17 August 1863: “I can’t learn any thing about the chance of my getting home soon, but think we had better not build our hopes that way for the present.”

Item Description: Letter dated 17 August, 1863 from Benjamin F. Little (Frank) to his wife, Mary, from Gettysburg General Hospital in PA. Little had earlier lost his arm (see July 9). Little gives detailed instructions regarding mail between the U.S.A and the C.S.A. and sends his love to his family.


Item Citation: Folder 6, Benjamin F. Little Papers #03954, Southern Historical Collection, Wilson Library, University of North Carolina at Chapel Hill.

[Item transcription available below image]

18630817_01 18630817_02

Item Transcription:

General Hospital, Gettysburg, Penn.

Monday, August 17,th 1863.


My Dear Wife: This is the 5th letter since my captivity. I am still getting on well. Several of the ligatures are in my arm yet. The stump had healed except around those ligatures. I wish that to keep open until they (the ligatures) come out. The matter being discharged is of a healthy character. My general health is good and my strength is increasing. How thankful I should feel for God’s mercies. How marked they have been during my affliction. Oh, could I only hear that all were well at home. I repeat the instructions in my last as to your writing to me. If you do not know any other course (better inquire) write one page place it in an envelope (left open)  with confederate Stamp on one corner, 4 Federal Stamps, (which I enclose) on the other, directed to “Capt. B. F. Little, Care of Dr. L. W. Oakley, Surgeon as General Hospital, Gettysburg, Penn. Enclose this unsealed letter in a sealed one (with our stamp) to Commissioner Robert Ould, Richmond, Va. with a note requesting him to forward by “flag of truce”. Please enclose me 10 Confederate Stamps. I can’t learn any thing about the chance of my getting home soon, but think we had better not build our hopes that way for the present. But be hopeful and cheerful; and careful with your health. I heard the Rev. Dr. Franklin, father-in-law of Gen Jackson, preach a few evenings ago. He is a sprightly old gentleman. The Rev. Mr. Colton of Fayetteville, chaplain of the 53rd N.C. Regt., called to see me yesterday. But I must stop. I wish I was allowed to write several sheets. My love to Ma and John and family and don’t remember me and speak and think of me with sadness. My dreams of you (how oft they are) are bright, and I am I think, bless with all my usual cheerfulness. Our Heavenly Father sustained me. Your true and devoted husband, B.F. Little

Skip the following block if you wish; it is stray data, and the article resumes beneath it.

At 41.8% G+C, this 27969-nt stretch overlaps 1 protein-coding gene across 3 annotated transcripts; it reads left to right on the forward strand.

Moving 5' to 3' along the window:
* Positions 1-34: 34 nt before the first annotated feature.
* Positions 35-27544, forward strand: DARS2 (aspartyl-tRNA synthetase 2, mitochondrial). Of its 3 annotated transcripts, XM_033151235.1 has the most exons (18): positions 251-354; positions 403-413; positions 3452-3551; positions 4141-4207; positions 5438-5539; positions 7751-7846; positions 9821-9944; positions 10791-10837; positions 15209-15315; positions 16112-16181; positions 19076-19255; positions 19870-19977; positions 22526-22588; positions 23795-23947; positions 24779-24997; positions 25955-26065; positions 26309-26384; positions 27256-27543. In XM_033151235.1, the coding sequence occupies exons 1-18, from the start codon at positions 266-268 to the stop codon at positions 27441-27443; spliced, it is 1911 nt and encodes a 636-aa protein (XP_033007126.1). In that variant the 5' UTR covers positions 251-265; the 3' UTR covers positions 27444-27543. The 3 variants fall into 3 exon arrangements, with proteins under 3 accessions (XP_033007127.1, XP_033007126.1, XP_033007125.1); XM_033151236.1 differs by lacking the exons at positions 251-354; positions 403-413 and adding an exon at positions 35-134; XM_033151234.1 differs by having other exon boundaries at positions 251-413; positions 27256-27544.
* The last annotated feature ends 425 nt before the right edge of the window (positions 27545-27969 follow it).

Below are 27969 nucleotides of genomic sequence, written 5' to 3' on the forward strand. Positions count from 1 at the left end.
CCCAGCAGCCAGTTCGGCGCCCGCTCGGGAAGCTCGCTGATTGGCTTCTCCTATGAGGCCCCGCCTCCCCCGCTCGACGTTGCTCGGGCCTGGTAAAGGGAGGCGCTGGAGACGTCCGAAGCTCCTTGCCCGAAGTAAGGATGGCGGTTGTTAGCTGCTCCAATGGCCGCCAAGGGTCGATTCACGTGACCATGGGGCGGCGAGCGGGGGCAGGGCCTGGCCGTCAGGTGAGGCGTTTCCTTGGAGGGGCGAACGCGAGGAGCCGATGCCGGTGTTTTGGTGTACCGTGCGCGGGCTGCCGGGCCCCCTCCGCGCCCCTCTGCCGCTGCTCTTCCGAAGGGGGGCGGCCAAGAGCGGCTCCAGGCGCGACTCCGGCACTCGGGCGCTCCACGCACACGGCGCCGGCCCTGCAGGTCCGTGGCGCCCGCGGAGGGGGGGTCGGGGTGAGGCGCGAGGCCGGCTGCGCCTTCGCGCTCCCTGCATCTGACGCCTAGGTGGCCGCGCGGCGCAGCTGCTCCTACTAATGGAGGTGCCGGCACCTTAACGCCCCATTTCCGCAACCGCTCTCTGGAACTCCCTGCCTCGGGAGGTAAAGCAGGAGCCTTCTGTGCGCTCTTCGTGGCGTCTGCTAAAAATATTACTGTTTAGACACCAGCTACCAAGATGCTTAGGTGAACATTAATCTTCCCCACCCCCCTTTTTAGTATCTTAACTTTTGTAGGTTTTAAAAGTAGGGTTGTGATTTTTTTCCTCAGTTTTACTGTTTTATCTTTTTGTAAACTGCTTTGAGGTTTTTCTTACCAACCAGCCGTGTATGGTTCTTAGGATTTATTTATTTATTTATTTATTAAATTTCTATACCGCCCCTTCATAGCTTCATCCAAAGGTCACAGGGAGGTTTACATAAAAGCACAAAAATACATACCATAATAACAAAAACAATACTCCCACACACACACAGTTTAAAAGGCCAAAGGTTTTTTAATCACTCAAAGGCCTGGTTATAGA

Kiss the dear babies for me.


Be sure not to write any thing which the authorities would consider objectionable. Good-bye. 


(On back)

Tuesday, Aug. 18th

As well as usual. 

Weather pleasant.


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